Management of nutrient deficiencies by utilizing soil and crop tissue testing to determine if there is a soil nutrient or restricted plant uptake, or there is reduced metabolism. When plants with a suspected nutrient deficiency are sampled, a sample of unaffected plants should also be collected and analyzed to help determine if a nutrient deficiency is the cause. Tissue samples taken during the growing season can determine if a supplemental fertilizer application should be made.3 Tissue analysis procedures vary by lab; however, in general, the corn ear leaf at silking should be sampled for sulfur, magnesium, and zinc levels.4 An early-season tissue analysis can be done after the seedling stage of growth, but prior to tasseling.

A tissue test, in combination with a soil test, may provide answers as to why plant levels are high or low. Soil test results can be the most useful for predicting nutrient needs for the next growing season, but may not give reliable results for sulfur levels. Corn responds best when soil pH levels range between 5.6 to 7.5. A pH goal for continuous corn or a corn-soybean rotation should be around 6.0 on acid soils. If alfalfa or cover crops are in the rotation, the pH level should be 6.5 to 7.0. Appropriate amounts of lime can increase soil pH and help increase the availability of plant nutrients.

Nutrient deficiencies often dissipate when soils become warmer and drier because root growth, microbial activity and the breakdown of organic material, and the release of nutrients are enhanced. When root growth is unrestricted roots can reach water-soluble nutrients such as sulfur and nitrogen that may have moved deeper into the soil profile. Between growth stages V3 to V5, while corn plants transition from seed dependency to acquiring energy form photosynthesis, plant appearance can be variable and can be caused by environmental conditions. During early growth stages, observations of nutrient deficiency symptoms should be documented and tissue samples gathered at silking if the symptoms persist. Correcting the deficiency may not be feasible for the current crop; however, soil preparation for next season can include fertilizer applications based on soil test recommendation and alleviation of compaction.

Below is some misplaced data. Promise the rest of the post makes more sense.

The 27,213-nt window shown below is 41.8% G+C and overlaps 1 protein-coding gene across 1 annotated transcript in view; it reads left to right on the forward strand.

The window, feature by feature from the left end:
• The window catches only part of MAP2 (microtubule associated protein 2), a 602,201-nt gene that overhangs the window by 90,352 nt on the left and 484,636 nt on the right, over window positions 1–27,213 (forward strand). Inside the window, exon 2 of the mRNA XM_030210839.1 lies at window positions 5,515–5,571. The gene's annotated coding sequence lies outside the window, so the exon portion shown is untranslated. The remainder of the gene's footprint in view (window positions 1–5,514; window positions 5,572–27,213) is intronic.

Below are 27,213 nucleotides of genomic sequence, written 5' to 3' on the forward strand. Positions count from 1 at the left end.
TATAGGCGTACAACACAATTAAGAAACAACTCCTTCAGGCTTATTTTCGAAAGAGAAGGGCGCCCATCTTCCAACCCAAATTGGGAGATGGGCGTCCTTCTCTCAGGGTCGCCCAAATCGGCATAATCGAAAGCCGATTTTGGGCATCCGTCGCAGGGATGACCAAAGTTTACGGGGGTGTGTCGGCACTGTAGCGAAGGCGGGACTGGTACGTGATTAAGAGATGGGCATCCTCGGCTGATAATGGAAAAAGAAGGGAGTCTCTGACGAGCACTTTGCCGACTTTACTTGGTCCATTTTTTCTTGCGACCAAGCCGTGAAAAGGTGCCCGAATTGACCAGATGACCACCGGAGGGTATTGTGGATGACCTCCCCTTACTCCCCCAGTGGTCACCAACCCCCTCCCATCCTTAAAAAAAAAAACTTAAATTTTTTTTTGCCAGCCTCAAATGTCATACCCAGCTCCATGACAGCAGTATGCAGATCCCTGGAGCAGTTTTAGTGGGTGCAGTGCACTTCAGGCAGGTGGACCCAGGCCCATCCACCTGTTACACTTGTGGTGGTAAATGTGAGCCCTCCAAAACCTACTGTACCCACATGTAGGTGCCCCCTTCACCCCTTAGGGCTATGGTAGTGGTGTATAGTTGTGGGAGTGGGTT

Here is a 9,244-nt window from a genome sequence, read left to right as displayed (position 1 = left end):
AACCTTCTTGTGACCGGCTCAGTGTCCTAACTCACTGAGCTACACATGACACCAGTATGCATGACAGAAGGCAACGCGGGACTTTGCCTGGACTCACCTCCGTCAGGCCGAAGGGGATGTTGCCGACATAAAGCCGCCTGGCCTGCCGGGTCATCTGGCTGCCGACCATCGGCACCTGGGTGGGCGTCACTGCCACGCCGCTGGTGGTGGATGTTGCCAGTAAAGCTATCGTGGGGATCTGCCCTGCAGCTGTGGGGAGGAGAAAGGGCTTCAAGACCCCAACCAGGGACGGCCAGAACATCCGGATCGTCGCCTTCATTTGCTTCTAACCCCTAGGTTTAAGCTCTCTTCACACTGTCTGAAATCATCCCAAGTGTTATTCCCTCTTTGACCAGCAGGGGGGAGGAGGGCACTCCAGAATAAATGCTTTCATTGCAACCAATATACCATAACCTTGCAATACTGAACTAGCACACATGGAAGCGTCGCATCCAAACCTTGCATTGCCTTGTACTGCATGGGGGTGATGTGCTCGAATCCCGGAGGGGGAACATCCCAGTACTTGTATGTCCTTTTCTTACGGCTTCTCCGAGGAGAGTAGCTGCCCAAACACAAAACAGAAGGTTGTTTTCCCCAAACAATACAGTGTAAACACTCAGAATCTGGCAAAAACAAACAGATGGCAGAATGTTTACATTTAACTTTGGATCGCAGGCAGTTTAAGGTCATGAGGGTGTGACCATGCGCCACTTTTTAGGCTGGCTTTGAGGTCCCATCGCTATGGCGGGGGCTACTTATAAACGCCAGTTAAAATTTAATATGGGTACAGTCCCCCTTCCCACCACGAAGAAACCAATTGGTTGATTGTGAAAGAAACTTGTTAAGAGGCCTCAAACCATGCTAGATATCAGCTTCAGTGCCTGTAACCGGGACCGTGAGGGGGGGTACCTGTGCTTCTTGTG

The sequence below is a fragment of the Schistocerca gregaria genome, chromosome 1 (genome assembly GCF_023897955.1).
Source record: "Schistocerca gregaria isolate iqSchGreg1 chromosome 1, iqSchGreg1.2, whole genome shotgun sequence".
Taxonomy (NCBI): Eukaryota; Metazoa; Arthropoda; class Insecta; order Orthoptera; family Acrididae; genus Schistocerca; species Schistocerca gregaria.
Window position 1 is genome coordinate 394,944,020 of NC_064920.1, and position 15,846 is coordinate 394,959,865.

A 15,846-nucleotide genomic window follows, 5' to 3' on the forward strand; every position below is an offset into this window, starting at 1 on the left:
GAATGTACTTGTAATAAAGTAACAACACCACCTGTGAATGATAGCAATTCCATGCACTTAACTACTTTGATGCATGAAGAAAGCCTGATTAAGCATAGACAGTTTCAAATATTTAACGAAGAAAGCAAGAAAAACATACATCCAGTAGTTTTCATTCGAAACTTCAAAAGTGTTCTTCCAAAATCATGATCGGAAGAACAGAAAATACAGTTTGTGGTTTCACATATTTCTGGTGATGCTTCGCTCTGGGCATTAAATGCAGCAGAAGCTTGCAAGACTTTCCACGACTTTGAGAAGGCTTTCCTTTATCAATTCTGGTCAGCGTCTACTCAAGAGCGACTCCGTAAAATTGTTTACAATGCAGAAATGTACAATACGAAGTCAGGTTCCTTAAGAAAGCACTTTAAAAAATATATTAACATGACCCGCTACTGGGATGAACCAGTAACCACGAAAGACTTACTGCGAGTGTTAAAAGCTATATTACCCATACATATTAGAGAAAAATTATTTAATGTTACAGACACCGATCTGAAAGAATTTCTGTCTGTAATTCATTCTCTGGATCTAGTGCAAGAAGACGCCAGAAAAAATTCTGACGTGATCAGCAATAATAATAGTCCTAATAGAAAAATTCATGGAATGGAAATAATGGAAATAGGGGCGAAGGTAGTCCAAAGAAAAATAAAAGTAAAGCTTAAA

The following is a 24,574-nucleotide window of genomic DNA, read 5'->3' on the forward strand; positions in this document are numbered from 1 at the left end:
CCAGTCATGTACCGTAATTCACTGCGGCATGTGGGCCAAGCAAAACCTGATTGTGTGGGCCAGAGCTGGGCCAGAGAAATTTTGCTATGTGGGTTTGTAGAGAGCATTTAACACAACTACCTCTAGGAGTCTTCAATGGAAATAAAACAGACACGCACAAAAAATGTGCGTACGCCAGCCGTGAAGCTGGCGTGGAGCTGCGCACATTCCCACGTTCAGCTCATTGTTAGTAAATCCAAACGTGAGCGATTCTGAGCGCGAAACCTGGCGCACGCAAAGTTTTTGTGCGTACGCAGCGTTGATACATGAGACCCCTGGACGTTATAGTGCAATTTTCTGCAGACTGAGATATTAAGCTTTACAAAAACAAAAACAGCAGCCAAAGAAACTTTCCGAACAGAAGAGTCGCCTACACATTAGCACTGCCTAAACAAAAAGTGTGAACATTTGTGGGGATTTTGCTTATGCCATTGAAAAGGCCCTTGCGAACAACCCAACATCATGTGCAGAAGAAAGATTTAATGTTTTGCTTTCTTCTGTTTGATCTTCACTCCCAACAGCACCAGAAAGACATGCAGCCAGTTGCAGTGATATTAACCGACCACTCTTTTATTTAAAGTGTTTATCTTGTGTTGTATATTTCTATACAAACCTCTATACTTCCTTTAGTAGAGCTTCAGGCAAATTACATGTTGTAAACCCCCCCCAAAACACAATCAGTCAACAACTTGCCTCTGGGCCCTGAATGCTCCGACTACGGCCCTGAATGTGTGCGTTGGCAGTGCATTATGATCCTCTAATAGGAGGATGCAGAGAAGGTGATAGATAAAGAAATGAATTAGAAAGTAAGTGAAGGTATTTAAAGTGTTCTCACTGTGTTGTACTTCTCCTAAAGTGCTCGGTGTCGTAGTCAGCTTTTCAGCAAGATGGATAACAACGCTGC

1Fernandez, F. 2009. Identifying nutrient deficiencies in corn. the Bulletin. No. 13. Article 6. University of Illinois.

2Heiniger, R., Crozier, C., Hardy, D., Walls, B., and Reich, R. 2018. Sulfur deficiency symptoms in emerging corn. North Carolina State University.

3Stevens, G., Motavalli, P., Scharf, P., Nathan, M., and Dunn, D. 2002. Integrated pest management: Crop nutrient deficiencies and toxicities. IPM1016. University of Missouri-Columbia.

4Thom, W.O., Brown, J.R., and Plank, C.O. 2000. Sampling for corn plant tissue analysis. NCH-15. National Corn Handbook. Iowa State University Extension.

Other Sources:

Hartzler, B. and Anderson, M. 2018. Fomesafen carryover to corn. Integrated Crop Management News. Iowa State University Extension and Outreach. Kaiser, D.E. and Vetsch, J.A. Sulfur for Minnesota soils. University of Minnesota Extension. Kaiser, D.E. and Rosen, C. 2016. Magnesium for crop production. University of Minnesota Extension. Sutradhar, A.K., Kaiser, D.E., and Rosen, C.J. 2016. Zinc for crop production. University of Minnesota Extension. Web sources verified 011519. 130411060201